So I sit here, knowing that laundry won’t get done and our suitcases won’t get unpacked anytime soon. But it’s okay. I will sit here with my fiance, read more out of a great novel and take it easy. There’s nothing else to do. Life does happen when you are making plans. And as super eye-rolling “oh brother” as it sounds, the greatest thing is realizing it.

NYC2WC

26 Aug
Excited to see Miss Quynn, the little daredevil!

Excited to see Miss Quynn, the little daredevil!

Two sleeps. That is how I used to countdown to exciting dates, and this past week has been no exception. When I was younger, it was because of our annual summer vacation, Christmas, or my birthday. I’d begin packing my suitcase or preparing my favorite outfit for the occasion and dwell in the anticipation. And then I’d sit in wonder, imagining this whole beauteous occasion over and over again. Ahem. I have a packing list prepared, a list of to-do’s before we leave and of course an entire wardrobe to squash into one tiny suitcase. While Nate watched his beloved Breaking Bad last night, I went to bed early to make the day come ever nearer. (Unfortunately, I just stayed wide awake for another couple hours.)

My Google map indicates that as soon as I get off work on Wednesday, I take the R uptown to the World Trade two stops, run quickly in my high heels to the PATH and take it to Newark. (Not that I didn’t already know this, since I take this route routinely and constantly, but it’s a good reminder, I tell myself.) We have our twenty dollars in cash ready for our taxi from the Newark Penn Station to Newark Airport, which feels a bit like a second home to us. I can already imagine the feeling in the pit of my stomach while we await our flight (queasy nervousness, hoping desperately for no flight delays because of our tiny layover window in Chicago.)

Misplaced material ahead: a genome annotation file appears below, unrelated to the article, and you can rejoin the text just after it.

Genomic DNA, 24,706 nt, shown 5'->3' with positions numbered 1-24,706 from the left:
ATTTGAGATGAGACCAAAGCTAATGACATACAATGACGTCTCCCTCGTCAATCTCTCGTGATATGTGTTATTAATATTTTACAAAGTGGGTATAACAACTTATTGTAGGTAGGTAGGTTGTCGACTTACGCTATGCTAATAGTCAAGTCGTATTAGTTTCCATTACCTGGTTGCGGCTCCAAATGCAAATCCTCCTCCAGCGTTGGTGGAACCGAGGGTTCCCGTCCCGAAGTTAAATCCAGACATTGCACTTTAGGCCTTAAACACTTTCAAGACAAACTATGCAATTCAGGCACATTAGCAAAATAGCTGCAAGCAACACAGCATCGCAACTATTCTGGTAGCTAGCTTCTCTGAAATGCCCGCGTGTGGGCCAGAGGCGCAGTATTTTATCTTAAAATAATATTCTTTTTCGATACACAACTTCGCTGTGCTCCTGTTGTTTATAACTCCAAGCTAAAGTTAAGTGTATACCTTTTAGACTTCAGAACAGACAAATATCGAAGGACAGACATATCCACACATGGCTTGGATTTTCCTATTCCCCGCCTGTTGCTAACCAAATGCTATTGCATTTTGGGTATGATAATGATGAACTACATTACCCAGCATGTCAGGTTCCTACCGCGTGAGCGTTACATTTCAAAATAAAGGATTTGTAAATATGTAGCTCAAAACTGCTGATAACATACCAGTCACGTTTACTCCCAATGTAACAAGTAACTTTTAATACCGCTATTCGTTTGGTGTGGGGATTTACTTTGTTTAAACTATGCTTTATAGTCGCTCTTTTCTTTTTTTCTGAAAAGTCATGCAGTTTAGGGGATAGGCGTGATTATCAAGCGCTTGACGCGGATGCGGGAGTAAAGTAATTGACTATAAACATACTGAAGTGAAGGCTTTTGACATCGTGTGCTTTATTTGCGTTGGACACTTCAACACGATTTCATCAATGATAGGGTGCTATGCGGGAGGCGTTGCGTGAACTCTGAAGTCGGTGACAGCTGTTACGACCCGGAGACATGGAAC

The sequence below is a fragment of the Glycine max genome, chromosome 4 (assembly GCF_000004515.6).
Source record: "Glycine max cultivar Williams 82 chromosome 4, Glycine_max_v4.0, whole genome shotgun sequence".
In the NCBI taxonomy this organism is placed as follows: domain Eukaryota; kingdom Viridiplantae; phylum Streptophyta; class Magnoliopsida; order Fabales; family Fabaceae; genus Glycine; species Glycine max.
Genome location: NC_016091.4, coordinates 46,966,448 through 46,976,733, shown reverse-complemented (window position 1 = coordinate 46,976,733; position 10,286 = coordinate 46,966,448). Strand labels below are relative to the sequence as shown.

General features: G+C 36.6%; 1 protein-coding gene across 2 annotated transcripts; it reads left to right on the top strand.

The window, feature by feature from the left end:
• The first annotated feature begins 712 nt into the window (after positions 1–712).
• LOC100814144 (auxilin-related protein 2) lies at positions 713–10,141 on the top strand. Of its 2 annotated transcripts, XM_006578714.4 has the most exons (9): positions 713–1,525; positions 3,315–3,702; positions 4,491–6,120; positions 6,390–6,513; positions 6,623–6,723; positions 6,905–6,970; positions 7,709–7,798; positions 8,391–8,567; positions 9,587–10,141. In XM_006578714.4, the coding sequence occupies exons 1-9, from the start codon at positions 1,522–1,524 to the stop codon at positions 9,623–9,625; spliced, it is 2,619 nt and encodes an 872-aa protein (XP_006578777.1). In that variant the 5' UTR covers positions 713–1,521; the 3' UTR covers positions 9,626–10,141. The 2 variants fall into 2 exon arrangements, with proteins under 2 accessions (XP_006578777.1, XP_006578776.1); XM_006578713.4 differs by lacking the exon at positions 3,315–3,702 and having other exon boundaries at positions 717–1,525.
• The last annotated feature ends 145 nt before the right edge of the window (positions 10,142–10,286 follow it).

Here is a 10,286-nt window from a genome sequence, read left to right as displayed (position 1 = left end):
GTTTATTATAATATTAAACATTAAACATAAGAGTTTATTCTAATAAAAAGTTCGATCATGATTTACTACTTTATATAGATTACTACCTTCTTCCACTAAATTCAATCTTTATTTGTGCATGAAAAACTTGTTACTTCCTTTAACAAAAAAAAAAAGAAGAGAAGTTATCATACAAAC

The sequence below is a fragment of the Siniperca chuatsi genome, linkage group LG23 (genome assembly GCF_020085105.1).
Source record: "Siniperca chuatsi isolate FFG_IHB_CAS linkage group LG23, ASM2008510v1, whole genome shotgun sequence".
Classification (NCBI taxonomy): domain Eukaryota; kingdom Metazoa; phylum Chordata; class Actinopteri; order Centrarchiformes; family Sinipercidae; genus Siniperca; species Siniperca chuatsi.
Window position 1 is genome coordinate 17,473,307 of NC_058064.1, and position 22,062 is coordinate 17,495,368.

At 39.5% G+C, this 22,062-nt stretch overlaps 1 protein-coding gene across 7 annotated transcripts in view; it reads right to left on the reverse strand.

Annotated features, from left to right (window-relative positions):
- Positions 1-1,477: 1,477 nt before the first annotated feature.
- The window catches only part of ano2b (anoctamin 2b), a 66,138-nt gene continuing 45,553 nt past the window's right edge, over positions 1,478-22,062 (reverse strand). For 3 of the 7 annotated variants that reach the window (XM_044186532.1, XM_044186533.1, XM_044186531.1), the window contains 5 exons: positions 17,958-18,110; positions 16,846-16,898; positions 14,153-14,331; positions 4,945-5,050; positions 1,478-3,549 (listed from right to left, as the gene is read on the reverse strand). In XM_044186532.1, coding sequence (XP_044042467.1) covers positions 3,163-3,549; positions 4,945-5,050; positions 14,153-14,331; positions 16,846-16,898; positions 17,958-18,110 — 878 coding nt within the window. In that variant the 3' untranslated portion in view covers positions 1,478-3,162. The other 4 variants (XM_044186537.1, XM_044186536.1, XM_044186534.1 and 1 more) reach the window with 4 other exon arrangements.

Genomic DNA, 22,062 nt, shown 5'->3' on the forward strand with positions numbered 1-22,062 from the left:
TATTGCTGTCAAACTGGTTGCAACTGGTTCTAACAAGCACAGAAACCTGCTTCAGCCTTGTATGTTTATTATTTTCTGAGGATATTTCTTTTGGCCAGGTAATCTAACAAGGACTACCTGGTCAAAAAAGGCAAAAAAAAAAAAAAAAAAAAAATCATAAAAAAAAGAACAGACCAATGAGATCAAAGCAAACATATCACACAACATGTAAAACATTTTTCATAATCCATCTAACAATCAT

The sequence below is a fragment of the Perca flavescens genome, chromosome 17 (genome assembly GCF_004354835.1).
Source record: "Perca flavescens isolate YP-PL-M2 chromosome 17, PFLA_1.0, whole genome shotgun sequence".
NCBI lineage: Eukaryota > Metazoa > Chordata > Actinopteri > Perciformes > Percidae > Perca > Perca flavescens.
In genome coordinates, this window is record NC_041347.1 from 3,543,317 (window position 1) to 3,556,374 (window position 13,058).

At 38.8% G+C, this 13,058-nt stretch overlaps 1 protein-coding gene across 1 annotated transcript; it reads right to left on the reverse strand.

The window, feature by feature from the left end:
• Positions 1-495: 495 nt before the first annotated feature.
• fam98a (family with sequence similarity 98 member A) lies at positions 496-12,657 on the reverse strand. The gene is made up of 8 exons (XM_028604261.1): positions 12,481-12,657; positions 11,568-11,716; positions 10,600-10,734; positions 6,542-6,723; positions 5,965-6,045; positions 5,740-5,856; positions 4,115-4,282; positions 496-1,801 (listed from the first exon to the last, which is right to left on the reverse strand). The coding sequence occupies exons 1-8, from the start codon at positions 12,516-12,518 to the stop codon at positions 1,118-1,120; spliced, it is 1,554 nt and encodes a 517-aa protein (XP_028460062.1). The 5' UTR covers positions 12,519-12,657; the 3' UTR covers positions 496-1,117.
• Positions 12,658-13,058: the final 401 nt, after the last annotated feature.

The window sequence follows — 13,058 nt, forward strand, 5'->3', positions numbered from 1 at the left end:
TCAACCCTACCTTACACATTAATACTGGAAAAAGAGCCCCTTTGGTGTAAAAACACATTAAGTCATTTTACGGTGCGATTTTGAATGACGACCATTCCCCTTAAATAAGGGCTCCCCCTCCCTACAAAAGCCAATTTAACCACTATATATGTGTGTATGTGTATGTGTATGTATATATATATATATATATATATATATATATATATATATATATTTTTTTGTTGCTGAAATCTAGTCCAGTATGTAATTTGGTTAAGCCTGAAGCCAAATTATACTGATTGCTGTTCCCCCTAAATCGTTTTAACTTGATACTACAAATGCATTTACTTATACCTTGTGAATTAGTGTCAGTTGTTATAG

I’m going home for my cousin’s wedding, and I am just over the moon excited. Even if I’ve been warned that the heat is unbearable, even if I have been told again and again that the time will go by so quickly. And even if I have a doctor’s appointment, eye doctor’s appointment, dress fitting, and so much more on my plate.

I can’t wait to spend time with my immediate and extended family. I can’t wait to walk into Kendall Young Library and hike the Briggs Woods Trail. I can’t wait to see friendly people I don’t know waving from cars, for politeness and manners and stuff, for small town life. I can’t wait to sit outside and actually see the stars.

I feel like a little kid, and I am totally okay with that. Give me the heat and humidity, all I want to do is kiss my little niece’s cheek and cuddle with my parent’s anxiety-ridden cat, that’s all I want.

There have been periods of time in the past couple months when I was so incredibly homesick. And there have been others where I am so glad to be here. For my career, meeting people, trying all the flavors that NYC seems capable of offering. That’s where I’m at today. Happy to be here.

Almost every weekend, I walk through SoHo or one of the villages (our favorite area of the city) and I get this slight thrill, always. “I’m here, I’m actually here. And not just on a trip. I’m a casual resident on a casual Saturday looking for a casual Bloody Mary.” I love playing the part of cool Carrie out on a stroll. Or walking to work. “Hey there New York Stock Exchange and very old gothic buildings, while I make my way through this mess of people to my workplace.” Listening to a Bangle’s album on my headphones, all I am missing is my white lace-up sneakers and perm to go with my ‘80s career-woman attitude.

And although I savor these moments like none other, I look forward to being plain old me in small-town Iowa most of all. No acting, just being. I’m not there to try and impress anyone or get ahead in the game. I’m just me.